Nevada Democrats last August embraced the motto: “Never let a serious crisis go to waste” by enacting AB 4, requiring official ballots be mailed to all registered voters in the state before the November election. Their stated reason: the coronavirus pandemic.
In reality, coronavirus gave Democrats a pretext to change Nevada election law in a manner not previously achievable.
AB 4 was the subject of a hastily called 32nd Special Session of the Nevada Legislature last July 30. A 100-page bill, AB 4, was introduced and swiftly passed the Assembly the following day and the Senate two days later on straight party-line votes.
Republican Secretary of State Barbara Cegavske, Nevada’s top election official, was excluded from discussions and was not involved in the bill’s writing. She saw the bill only one day before the Assembly vote.
As a result, Nevada election laws were fundamentally changed less than 100 days before the November election, AB 4 having been drafted by Marc Elias, the Democratic Party’s chief election lawyer in Washington, D.C.
AB 4 provides universal unsolicited ballot mailings to all active Nevada registered voters. However, Nevada’s voter rolls are notoriously inaccurate in a state with a high transient population. They aren’t maintained to the standard required of an all-mail experience — like Oregon and Washington have. Both states refined the process over a decade.
In the June primary, 93,585 ballots mailed to “active” voters in Clark County were returned by the post office as “undeliverable”.
Those “undeliverable” primary voters should have been removed from the voter list, unless they updated their address with the Election Department. Instead ,they were automatically mailed a ballot for the general election.
AB 4 permits previously illegal “ballot harvesting”, a much-abused practice that allows third parties to collect ballots on others’ behalf. It has a great potential for fraud.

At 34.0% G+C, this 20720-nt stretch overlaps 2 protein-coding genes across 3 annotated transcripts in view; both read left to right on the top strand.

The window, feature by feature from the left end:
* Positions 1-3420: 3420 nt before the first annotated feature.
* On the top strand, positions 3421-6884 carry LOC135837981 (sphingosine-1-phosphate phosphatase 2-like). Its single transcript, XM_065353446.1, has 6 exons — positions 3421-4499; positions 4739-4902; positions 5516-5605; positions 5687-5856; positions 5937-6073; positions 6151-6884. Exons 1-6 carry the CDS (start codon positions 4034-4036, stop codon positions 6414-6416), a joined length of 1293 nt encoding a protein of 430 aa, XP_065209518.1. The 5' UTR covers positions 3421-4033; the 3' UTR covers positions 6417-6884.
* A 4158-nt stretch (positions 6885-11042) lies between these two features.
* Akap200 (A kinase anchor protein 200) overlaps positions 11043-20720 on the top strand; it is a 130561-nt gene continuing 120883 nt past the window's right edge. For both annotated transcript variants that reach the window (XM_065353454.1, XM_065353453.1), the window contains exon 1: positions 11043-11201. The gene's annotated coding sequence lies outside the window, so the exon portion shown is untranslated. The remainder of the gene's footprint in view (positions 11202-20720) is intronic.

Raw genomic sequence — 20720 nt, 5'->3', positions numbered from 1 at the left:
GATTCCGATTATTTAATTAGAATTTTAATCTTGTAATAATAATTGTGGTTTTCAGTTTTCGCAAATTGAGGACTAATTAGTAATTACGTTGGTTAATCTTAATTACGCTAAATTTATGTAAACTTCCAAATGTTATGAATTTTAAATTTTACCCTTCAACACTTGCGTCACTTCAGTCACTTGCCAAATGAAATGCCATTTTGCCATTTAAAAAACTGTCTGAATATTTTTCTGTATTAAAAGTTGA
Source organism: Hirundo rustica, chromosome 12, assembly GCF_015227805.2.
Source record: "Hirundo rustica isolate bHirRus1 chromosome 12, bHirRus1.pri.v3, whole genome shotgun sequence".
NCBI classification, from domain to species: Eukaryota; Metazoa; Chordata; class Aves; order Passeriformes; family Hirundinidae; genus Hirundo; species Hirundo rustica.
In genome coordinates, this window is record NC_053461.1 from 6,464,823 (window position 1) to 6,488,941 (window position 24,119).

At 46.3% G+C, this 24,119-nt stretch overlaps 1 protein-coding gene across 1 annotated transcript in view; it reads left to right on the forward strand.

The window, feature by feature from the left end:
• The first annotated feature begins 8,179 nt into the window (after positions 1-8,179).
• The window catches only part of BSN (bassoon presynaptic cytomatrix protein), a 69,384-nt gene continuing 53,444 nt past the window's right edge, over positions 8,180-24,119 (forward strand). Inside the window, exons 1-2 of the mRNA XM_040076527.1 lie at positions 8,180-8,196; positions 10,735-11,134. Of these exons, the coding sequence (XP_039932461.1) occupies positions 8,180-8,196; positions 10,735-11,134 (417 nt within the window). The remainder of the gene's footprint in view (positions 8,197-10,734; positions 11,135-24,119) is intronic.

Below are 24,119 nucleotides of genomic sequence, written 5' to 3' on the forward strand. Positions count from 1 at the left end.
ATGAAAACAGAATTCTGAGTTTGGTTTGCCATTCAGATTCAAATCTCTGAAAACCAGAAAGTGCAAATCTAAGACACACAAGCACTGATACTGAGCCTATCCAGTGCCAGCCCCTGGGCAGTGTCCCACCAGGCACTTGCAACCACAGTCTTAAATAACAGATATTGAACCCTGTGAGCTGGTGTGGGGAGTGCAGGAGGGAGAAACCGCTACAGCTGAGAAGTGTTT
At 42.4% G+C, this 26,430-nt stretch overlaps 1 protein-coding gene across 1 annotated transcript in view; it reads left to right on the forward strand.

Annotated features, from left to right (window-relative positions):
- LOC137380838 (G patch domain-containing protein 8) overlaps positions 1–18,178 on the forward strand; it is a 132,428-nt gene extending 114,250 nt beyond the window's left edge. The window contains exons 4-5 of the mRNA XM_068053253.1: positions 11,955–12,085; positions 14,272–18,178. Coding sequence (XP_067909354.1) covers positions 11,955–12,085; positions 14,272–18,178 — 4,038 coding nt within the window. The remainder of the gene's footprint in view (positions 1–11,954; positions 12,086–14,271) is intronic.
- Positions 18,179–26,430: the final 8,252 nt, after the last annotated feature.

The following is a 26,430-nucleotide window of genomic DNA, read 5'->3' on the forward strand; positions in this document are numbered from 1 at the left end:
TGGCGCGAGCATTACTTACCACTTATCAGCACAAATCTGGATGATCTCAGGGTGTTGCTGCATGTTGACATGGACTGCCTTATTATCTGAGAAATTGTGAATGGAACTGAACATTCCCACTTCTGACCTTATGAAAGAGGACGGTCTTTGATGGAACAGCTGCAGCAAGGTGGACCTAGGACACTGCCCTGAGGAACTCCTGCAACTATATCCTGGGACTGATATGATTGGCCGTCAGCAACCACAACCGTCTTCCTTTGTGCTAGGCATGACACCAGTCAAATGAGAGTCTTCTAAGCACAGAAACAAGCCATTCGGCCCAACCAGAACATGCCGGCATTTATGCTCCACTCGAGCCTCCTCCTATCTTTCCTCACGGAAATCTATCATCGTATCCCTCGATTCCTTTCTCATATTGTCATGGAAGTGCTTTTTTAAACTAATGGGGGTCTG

AB 4 also changes existing procedures on verifying ballot signatures, by watering down requirements.
Cegavske strongly opposed AB 4, insisting no Nevada voting law needed to change. For those wary of going to the polls, she noted registered voters could request and easily obtain an absentee ballot. No excuse or reason was required.
Biden beat Trump in Nevada by 33,596 votes last November.
The Trump campaign and Nevada Republican Party challenged the results (“Stop the Steal”). In the months that followed, multiple legal challenges were made seeking to overturn the outcome, alleging outdated voter rolls, flawed signature verification procedures and other irregularities. None were successful.
Carson City District Court Judge James Russell summarily rejected all the claims presented in the election contest lawsuit. His decision was unanimously affirmed by the Nevada Supreme Court .
Three Supreme Court justices specifically lauded Cegavske for running a fair and transparent election under extremely trying circumstances.
Unsatisfied, the Nevada Republican Party brought four boxes of what it claimed was evidence of 122,918 fraudulent votes cast to Cegavske’s office in March. In reality, the contents were all hype and unsupported suspicion — not hard evidence.
On April 3, the Nevada Republican Party Central Committee voted to censure Cegavske for failing to do her job and “putting the reliability of our elections in Nevada in question.”
In a detailed 13-page April 21 report, Cegavske’s office showed there were actually only 3,963 “unique Elections Integrity Violation Reports (EIVRs)” submitted. Of those 3,963 EIVRs, most were “related to voter registration records,” not actual voting fraud allegations.
The report specifically refuted the majority of the thousands of allegations of double voting, voting with fake addresses and ballots being cast under the names of registered voters who recently died.
The report said 10 out of 1,506 allegations of ballots being cast in the name of the deceased and 10 out of 1,778 allegations of double-voting remain under investigation.
Far from “not doing her job”, Nevadans have been well-served by the political fortitude and personal courage of Barbara Cegavske.
Jim Hartman is an attorney and opinion columnist residing in Genoa, Nevada. Contact him at firstname.lastname@example.org.